Mississippi College Professor Lewis Oswalt Serves as Scholar at America’s Music Series
August 23, 2013
Mississippi College professor Lewis Oswalt will serve as the project scholar at this fall’s America’s Music film series at the Quisenberry Library in Clinton.
Clinton’s public library and Mississippi State University are the only two sites in the Magnolia State selected to host the program. The public is invited to see the movies from September 12- October 17 at the Clinton library at 605 East Northside Drive. The event is free.
Oswalt will field questions and facilitate discussions from audience members following the films in the six-part series.
Nationwide, there are dozens of sites selected to host the films that explore America’s popular music, touching on blues, bluegrass, gospel, jazz, Broadway, hip hop and rock and roll.
Oswalt is an award-winning national expert on church music dating back centuries ago.
“The target audience for America’s Music is everyone, regardless of age or musical taste – those who love making music and those who listen,” Oswalt said.
The documentary films will highlight all types of modern American music that have come to be treasured by listeners worldwide.
“The Quisenberry Library offers an outstanding venue for the films and discussions,” Oswalt said. “I’m grateful for the diligence of Kimberly Corbett in working to secure the grant, and am honored to be part of the project.”
Oswalt is well-known to Clinton residents as the radio voice of the Clinton High Arrows during CHS football games every fall.
Unit one will explore the blues and gospel music in a Martin Scorsese film. Actor and filmmaker Clint Eastwood will focus on piano blues.
In the second unit on Tin Pan Alley and Broadway presented by filmmaker Michael Cantor, the series will spotlight the early days of Broadway through the 1960s of “West Side Story” and the theatre productions of the early 21st Century. Jazz is the third unit followed by country and bluegrass in the 4th installment.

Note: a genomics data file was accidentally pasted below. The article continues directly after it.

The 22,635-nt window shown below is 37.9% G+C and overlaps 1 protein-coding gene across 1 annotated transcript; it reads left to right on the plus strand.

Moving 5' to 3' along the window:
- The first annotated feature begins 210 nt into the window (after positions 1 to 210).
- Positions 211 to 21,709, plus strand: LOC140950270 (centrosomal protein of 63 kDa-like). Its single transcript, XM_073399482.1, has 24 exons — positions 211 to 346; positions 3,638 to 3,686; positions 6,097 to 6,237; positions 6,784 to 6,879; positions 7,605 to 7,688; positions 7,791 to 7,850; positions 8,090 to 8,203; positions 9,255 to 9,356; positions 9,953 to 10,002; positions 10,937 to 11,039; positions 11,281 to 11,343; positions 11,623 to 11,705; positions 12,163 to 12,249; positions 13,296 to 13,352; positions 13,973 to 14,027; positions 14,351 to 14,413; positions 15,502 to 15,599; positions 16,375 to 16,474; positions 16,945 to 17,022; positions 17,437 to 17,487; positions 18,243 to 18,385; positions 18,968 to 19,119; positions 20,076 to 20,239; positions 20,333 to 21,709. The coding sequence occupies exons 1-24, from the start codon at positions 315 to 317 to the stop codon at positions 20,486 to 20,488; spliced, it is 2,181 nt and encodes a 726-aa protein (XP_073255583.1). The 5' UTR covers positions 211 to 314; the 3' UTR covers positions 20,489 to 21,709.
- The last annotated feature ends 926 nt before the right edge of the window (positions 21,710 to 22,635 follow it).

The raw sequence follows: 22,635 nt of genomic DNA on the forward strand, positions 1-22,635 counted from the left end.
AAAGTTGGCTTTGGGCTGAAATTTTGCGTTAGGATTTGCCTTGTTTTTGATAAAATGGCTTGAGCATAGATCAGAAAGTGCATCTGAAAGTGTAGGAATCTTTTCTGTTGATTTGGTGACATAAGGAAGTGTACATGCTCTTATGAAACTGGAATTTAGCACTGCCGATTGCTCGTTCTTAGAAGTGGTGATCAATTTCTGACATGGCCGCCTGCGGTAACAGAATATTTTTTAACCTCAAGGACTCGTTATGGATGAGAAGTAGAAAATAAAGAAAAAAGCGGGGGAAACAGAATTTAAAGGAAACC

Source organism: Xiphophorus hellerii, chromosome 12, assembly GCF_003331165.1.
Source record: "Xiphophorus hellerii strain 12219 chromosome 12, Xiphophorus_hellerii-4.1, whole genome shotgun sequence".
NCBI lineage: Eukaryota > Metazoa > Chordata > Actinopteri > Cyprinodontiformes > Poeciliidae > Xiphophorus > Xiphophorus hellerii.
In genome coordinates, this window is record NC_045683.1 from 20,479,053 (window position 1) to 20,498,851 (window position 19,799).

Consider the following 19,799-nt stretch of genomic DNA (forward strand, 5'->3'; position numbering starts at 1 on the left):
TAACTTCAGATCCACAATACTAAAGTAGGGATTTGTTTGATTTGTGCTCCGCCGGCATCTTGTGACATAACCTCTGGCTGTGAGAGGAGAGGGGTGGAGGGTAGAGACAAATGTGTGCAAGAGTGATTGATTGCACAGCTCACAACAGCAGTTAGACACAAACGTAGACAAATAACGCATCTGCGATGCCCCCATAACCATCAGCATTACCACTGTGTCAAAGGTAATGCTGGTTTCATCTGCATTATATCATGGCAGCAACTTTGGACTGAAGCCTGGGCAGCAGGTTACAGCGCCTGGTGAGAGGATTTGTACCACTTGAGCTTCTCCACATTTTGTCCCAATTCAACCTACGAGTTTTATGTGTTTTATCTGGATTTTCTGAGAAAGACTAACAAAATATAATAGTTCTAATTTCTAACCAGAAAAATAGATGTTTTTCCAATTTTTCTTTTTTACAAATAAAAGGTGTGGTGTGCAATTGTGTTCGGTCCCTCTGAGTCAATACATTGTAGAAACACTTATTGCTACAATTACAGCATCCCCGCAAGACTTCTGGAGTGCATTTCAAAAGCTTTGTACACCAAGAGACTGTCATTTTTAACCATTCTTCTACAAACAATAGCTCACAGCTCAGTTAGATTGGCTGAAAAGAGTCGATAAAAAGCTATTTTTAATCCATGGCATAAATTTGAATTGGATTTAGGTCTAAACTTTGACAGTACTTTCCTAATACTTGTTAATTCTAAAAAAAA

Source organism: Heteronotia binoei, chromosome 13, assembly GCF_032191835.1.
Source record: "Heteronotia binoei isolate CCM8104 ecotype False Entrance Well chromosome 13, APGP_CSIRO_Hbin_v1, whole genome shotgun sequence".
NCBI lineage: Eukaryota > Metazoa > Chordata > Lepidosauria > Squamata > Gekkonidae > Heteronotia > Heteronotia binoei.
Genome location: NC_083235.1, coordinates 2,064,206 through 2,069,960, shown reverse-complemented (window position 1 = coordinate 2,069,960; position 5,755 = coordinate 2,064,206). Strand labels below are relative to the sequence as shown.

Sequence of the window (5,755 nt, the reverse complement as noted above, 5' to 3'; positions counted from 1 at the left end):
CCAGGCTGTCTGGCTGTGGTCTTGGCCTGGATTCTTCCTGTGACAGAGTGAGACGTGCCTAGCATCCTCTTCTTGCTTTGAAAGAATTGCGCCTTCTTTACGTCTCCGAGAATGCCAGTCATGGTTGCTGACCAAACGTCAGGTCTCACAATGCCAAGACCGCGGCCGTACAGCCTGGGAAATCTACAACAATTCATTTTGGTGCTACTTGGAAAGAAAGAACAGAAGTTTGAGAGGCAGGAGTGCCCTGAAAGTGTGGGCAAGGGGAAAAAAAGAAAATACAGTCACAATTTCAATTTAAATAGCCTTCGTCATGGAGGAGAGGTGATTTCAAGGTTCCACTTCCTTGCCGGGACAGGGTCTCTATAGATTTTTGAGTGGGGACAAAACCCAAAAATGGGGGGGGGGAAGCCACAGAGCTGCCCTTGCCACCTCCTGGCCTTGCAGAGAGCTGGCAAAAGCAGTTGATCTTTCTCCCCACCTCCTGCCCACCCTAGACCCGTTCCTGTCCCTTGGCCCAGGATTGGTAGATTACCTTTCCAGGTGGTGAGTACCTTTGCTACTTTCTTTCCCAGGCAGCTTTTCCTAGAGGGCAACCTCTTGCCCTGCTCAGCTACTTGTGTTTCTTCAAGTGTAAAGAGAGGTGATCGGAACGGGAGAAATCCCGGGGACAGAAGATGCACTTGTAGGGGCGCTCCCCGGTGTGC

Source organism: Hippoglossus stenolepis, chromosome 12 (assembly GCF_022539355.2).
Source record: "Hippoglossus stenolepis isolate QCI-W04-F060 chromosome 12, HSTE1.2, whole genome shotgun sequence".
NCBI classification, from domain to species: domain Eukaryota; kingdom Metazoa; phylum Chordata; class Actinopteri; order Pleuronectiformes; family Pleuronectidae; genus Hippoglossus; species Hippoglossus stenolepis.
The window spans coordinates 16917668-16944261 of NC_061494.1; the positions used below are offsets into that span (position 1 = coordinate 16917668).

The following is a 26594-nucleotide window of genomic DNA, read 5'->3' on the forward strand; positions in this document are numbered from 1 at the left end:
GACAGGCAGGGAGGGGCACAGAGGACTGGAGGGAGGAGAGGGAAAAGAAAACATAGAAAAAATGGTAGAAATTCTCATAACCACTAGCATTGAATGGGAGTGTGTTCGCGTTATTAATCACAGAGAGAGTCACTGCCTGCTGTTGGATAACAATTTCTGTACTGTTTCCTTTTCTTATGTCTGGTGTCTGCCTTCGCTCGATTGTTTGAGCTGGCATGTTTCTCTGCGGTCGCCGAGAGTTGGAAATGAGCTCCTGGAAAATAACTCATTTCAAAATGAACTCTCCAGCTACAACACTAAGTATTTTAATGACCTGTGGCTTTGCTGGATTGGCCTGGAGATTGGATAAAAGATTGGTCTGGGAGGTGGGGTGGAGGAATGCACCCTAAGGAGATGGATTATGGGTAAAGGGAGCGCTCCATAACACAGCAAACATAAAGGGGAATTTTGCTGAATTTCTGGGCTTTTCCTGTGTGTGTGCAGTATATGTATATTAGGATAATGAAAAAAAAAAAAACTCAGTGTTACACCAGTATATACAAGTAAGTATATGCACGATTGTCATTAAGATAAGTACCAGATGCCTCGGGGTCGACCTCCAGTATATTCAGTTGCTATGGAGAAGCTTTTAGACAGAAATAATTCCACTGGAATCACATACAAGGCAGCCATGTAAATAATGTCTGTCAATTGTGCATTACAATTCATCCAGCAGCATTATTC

After part five showcases rock and roll – from the British invasion to soul and punk music – the series wraps up with its focus on Mambo, hip hop and Latin music in the USA.
The Tribeca Film Institute and National Endowment for the Humanities funded the project.
Kim Corbett, manager of the Quisenberry Library, welcomes Mississippians to see the music series, and believes visitors will enjoy every moment.
The Mississippi Delta is the birthplace of the blues, and that should spark interest. Music rock and roll icons like Elvis Presley also call Mississippi home.
“It will be a lot of fun. It will be interesting because we are next to the Blues Trail,” Corbett said.
The series on American music will be broadcast at the library's 150-seat meeting room on Thursday evenings beginning at 7 p.m.
For more information, contact Lewis Oswalt at 601.925.3446 or the Quisenberry Library at 601.924.5684.
Contact Andy Kanengiser, University News Coordinator, at 601.925.7760 or at firstname.lastname@example.org.